The Perils of Automating Big Data, or Any Data

Big data can yield big benefits but, when things go wrong, can create big problems that will forever be beyond the ability of people to anticipate.

The continual flap over Big Data prompts a few words of caution. First of all, Big Data implies automation. It's simply not possible to process huge piles of data manually; it's either done using automated processes or it's simply filed away without processing.

I've made a few points in the past that are worth repeating:

• If data lacks context, the meaning of the data is indeterminate. It could mean anything. If it can mean anything, it means nothing. Raw (context-free) data is not information.

• Data, associated with an inappropriate (wrong) context is worse than nothing because it may appear to have meaning that it does not have.

• Today's computer systems rarely make the developer's assumptions about context transparent. They largely remain unknown.

• A well-written narrative provides contextual information in a variety of ways: the context is described explicitly; allusions and references are made to knowledge and culture that are generally familiar to contemporaneous readers (but not necessarily those in the future); and internal references to other sections of the narrative are included that establish context.

• The meaning of narrative is highly accessible to human readers but is relatively opaque to software applications. Typical programming techniques (the ones used to build EHRs) lack the ability to draw inferences. Even specialized Artificial Intelligence applications require domain-specific preparation before they can draw even rudimentary inferences.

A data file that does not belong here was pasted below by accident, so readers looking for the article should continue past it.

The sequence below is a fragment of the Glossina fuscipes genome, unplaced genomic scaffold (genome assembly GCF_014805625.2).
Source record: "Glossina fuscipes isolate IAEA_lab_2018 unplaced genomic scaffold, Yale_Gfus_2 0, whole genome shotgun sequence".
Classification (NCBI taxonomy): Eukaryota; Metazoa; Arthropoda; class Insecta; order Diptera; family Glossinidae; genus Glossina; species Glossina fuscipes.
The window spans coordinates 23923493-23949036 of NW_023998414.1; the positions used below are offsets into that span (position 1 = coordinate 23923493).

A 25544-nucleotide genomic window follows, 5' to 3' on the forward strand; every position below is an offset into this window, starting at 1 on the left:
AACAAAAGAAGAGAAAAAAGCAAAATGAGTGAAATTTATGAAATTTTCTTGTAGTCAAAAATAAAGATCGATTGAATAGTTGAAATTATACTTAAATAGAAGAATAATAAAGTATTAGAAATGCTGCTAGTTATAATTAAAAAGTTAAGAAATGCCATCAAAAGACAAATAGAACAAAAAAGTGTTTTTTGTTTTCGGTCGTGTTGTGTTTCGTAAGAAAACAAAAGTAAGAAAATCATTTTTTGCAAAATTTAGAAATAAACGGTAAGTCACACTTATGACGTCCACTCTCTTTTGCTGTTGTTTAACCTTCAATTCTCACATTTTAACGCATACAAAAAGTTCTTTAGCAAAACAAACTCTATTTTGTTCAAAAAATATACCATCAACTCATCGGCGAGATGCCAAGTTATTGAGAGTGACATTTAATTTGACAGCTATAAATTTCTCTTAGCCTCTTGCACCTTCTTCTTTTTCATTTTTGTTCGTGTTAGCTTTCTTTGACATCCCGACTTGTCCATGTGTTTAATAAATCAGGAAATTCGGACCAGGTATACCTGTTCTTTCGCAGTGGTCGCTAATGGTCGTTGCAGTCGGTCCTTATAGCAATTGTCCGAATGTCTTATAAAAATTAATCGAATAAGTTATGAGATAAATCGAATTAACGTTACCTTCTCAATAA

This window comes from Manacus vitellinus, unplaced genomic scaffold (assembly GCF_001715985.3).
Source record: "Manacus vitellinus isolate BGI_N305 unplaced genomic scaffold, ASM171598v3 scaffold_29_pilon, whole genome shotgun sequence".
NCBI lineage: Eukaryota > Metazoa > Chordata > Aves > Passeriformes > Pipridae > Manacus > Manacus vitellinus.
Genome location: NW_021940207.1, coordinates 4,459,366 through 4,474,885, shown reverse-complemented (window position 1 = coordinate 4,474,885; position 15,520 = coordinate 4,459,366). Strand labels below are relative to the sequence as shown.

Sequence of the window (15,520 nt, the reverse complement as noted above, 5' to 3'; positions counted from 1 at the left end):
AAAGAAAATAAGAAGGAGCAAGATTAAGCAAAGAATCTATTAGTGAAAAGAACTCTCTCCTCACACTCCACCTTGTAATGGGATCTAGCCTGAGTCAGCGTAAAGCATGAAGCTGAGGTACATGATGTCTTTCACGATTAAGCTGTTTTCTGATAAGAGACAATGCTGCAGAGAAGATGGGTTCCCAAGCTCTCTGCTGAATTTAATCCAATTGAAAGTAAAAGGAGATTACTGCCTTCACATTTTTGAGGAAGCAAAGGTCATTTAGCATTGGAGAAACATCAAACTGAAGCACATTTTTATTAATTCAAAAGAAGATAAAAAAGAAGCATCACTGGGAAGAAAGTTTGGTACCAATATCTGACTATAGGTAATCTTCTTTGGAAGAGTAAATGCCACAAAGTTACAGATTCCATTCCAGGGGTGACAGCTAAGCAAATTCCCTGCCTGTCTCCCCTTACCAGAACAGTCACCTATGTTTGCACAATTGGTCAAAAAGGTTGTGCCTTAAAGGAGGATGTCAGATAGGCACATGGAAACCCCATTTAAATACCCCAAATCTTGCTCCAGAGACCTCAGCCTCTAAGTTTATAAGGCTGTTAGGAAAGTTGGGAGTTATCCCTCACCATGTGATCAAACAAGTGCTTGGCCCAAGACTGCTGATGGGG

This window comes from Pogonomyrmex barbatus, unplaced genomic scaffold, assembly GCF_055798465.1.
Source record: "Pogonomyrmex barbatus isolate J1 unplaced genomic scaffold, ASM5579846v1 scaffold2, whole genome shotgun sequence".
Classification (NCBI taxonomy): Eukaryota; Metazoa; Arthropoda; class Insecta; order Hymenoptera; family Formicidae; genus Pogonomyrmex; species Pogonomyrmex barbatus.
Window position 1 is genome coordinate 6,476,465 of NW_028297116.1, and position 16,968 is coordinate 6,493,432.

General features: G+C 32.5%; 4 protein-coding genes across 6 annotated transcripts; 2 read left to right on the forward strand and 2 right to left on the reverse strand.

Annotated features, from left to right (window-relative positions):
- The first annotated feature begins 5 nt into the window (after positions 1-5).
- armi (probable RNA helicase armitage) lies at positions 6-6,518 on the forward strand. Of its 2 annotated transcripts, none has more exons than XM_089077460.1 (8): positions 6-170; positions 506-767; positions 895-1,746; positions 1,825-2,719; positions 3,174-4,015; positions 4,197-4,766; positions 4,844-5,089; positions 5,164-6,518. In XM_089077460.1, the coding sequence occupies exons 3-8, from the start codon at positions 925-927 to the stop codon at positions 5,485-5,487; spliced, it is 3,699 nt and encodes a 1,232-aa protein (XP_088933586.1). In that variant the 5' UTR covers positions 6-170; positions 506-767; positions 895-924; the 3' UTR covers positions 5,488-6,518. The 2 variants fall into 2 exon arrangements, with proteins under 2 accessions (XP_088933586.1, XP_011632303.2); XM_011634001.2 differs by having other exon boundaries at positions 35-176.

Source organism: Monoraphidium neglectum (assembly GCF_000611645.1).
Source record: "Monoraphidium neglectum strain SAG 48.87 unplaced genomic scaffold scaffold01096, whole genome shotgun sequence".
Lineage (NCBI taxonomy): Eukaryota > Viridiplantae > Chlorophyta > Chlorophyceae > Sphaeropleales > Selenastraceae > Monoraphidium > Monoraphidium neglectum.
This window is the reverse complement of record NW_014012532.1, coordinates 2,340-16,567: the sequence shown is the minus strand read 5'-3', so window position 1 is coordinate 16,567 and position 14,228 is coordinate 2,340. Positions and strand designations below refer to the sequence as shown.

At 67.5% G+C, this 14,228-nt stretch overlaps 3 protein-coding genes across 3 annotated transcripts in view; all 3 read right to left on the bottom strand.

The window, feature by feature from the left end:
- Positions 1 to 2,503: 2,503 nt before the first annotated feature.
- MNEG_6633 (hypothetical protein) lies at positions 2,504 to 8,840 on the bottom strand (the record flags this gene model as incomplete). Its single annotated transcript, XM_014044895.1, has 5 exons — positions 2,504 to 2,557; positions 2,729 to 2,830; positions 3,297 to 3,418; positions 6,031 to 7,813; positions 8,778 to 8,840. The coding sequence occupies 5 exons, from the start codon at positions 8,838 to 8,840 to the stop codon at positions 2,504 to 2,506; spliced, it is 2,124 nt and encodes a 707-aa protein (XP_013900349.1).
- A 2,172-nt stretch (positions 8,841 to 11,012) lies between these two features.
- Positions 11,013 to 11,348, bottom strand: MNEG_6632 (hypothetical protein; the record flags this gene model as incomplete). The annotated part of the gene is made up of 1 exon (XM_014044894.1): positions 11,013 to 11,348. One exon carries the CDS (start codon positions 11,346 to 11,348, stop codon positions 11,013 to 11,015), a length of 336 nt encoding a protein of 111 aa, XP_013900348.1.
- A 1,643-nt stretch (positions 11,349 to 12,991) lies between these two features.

Now, two examples from the news.

First, automated "interpretation" of text. The example comes from Seeking Alpha. In an article commenting on Scottish politics, a reference was made to the Scottish National Party. Seeking Alpha, being a financial site, has apparently programmed their content management system to search for references to publicly traded firms and insert links to additional information. I have no idea what algorithm they use, but I infer that is something like "three capitalized words in a row equals a firm name." So - the text in the article becomes "the two main leftist parties, the Scottish National Party (NYSE:SNP) and the Labor party." If you follow the link you will discover that SNP is China Petroleum & Chemical Corporation - NYSE.

If this doesn't convince you of the futility of using text search to accurately find and select specific phrases, try the following experiment: Choose a large text in electronic form and search for some short sequence of letters that you imagine "ought" to be unique in the given context. I searched my e-mail for ooma (a VOIP provider) and got hits on Bloomberg and oncogenic osteomalacia (OOM) before I was done typing. See how many unexpected matches appear where your "unique" phrase appears as a constituent of some longer word.

Second, the risk of automating procedures that update massive data sets. This example is from a programmer's blog  and relates to Apple and U2's joint release of the "Songs Of Innocence" album.  iTunes has 800 million accounts and, apparently, "Apple set everyone’s account to have "purchased" this album, which auto-downloaded it to all of their devices, possibly filling up the stingy base-level storage that Apple still hasn’t raised..."

When you have 800 million records in a database, or billions of data points from sensors, no action applied to the data set is trivial. At best, it can consume hours of machine time. At worst, you can make 800 million people mad. And, if someone hacks your system, data on 800 million people can be compromised in one fell swoop.

Big data can yield big benefits but, when things go wrong, can create big problems that will forever be beyond the ability of people to anticipate. Caution is strongly advised.